In lieu of an abstract, here is a brief excerpt of the content:

  • Borders, Intersections, and Ideas of Nature
  • Sean Kheraj (bio)

Nancy Langston’s call for environmental historians of the United States and Canada to think like microbes is a very welcome suggestion that opens new paths for the field on both sides of the border. Much like her predecessors in the American field, her approach to environmental history pushes scholars beyond efforts to add the environment to the pantheon of historical analysis alongside race, class, and gender. Thinking like a microbe compels historians to think about the past from a biological perspective and, perhaps, change our previous understandings of us and Canadian history. But, that biological perspective must also take into account the shared ideas of nature between Canada and the us that have influenced a remarkably common history with the natural world.

While the volume of research in environmental history has grown substantially in Canada within the past two decades, the field has yet to mature methodologically. Canadian researchers have not fully embraced the methodological frameworks for environmental history laid out by the field’s founding scholars, such as Carolyn Merchant, Donald Worster, and Alfred Crosby. Environmental history, according to these scholars, is more than simply a distinct set of topics in historical research concerned with some aspect of the natural world. It is more than just history with trees.1 From her earliest work in the field, Merchant was clear that environmental history “asserts the idea of nature as a historical actor,” or rejects, as Worster put it in 1988, “the conventional assumption that human experience has been exempt from natural constraints.” Crosby was perhaps the most explicit in his argument that the field was an entirely new way of understanding the past. He believed that “[h]istorians were purblind in considering environmental matters,” and that by not viewing humans as biological actors, [End Page 604] “historians and people in general can overlook subjects of colossal importance.”2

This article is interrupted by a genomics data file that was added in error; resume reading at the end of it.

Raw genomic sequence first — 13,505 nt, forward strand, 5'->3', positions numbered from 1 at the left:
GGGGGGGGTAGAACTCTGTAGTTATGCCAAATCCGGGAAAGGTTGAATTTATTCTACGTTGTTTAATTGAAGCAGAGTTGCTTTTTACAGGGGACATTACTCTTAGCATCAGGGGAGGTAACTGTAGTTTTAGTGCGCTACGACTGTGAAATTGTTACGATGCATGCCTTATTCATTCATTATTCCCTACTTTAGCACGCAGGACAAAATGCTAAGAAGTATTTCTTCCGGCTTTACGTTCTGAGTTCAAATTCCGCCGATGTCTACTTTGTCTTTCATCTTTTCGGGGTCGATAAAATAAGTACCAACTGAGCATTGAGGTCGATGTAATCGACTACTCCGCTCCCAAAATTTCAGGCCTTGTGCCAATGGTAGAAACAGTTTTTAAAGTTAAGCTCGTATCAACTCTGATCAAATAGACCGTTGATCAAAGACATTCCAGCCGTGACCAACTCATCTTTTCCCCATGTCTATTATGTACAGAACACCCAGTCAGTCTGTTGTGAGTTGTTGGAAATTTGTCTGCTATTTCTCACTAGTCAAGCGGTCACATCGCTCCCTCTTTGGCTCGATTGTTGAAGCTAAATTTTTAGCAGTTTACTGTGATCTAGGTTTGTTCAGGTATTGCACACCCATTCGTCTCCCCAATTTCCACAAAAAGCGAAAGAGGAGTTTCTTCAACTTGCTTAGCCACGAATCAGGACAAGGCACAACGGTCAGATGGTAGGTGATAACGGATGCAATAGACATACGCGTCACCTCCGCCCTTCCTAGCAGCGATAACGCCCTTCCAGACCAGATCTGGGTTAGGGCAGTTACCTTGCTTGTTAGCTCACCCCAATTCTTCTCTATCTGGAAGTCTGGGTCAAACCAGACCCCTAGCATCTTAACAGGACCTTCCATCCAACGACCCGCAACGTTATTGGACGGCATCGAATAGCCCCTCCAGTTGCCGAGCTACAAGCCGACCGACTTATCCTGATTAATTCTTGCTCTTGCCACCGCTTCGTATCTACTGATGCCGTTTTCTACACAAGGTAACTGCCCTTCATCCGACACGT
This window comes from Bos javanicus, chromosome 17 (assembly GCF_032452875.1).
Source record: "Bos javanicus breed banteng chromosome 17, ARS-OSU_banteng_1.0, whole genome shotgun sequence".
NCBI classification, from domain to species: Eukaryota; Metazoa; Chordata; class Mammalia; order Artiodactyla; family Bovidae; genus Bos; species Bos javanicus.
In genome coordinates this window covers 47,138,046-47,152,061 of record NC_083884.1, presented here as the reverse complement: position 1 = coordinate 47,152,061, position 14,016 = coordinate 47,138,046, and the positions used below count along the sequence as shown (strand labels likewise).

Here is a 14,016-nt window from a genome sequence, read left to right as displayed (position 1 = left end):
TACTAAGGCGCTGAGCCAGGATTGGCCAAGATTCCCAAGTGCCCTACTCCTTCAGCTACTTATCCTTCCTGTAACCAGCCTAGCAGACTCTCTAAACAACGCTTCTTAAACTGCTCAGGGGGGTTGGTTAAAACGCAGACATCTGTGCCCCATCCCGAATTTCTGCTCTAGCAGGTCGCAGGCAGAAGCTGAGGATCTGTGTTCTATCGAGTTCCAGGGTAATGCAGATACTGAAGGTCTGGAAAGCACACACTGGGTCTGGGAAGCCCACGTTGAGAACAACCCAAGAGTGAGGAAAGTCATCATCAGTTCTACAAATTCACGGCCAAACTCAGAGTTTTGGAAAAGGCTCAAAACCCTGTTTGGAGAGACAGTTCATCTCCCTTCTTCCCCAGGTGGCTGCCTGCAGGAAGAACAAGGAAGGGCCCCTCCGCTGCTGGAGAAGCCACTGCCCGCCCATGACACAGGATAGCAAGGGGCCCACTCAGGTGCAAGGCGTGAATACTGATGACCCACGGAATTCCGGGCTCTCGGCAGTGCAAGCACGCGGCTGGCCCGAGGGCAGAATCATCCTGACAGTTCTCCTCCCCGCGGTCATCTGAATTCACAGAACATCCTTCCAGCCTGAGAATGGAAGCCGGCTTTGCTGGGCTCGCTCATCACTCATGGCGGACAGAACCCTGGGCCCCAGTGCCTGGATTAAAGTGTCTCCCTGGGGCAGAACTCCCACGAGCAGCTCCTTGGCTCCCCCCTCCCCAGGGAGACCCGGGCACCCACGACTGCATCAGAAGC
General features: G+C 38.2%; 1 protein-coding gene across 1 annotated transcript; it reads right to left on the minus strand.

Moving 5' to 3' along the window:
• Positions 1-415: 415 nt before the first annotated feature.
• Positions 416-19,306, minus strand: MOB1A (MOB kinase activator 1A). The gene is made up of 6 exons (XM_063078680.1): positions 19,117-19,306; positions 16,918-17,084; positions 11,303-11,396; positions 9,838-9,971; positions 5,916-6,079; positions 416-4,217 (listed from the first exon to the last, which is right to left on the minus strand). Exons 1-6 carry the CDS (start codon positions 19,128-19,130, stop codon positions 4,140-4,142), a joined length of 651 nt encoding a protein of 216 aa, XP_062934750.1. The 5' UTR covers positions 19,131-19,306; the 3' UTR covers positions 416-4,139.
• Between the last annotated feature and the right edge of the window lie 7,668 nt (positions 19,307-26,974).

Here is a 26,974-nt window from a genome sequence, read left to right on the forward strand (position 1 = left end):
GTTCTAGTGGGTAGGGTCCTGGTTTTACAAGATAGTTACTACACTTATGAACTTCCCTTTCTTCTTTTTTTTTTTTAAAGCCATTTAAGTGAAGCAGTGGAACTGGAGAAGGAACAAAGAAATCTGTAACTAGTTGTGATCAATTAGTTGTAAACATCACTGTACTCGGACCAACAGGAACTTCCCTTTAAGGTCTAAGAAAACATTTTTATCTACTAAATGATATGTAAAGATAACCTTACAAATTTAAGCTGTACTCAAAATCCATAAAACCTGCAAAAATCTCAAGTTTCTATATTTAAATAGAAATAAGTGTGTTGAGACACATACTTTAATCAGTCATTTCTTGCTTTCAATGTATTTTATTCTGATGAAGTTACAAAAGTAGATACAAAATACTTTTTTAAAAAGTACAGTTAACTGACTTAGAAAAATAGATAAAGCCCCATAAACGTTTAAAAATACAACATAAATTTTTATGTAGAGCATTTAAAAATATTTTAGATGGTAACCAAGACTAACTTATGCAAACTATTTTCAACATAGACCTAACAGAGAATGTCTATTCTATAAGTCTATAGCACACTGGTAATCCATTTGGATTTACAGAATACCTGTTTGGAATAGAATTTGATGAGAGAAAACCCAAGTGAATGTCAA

Canadian history can be understood and examined in new ways by decentring human actors, and looking at the past from an environmental perspective. We have already seen fine examples of this kind of revisionist work, including Esyllt Jones’s study of the impact of the 1918 influenza epidemic on class relations in Winnipeg leading up to the 1919 general strike, and Liza Piper’s case study of the effects of the 1815 eruption of the Indonesian volcano Tambora on agriculture in colonial New Brunswick. Paul Hackett’s breathtaking survey of epidemic diseases introduced into the Northwest calls upon historians to rethink the history of Canadian colonial expansion, with Hackett stating that the 1779–83 smallpox epidemic “can arguably be called one of the most significant events in pre-confederation, western Canadian history.” And Shannon Stunden Bower’s analysis of the history of drainage and land reclamation in southern Manitoba revises previous understandings of the constitutional relationship between the western provinces and the federal government by showing how, via the 1885 Swamp Lands Act, water altered Manitoba’s place in Confederation. By considering human and non-human historical actors from a biological perspective, these historians have begun to establish a field that is not merely a sub-discipline of Canadian history, but is something far more pervasive, influencing all approaches to the study of Canada’s past.3

In addition to viewing history from a biological perspective, historians must also consider the role of shared human ideas about nature. The biological actors that most commonly cross the international border between Canada and the us are humans, and their ideas about nature have, arguably, been the most significant transnational component of North American environmental history. Human habitat spans almost [End Page 605] the entirety of the continent and our ideas flow easily and pervasively across the border, influencing the relationship between humans and nature and, to some degree, homogenizing that relationship. When considering the environmental histories of these two countries, the similarities stand out as the most important avenue for understanding the influences that structure the changing interrelationship between humans and nature.

Canadians and their American neighbours have suffered a largely common history with the natural world. We both live in environments where Europeans and their ancestors displaced Indigenous populations and transformed ecosystems...


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pp. 604-609
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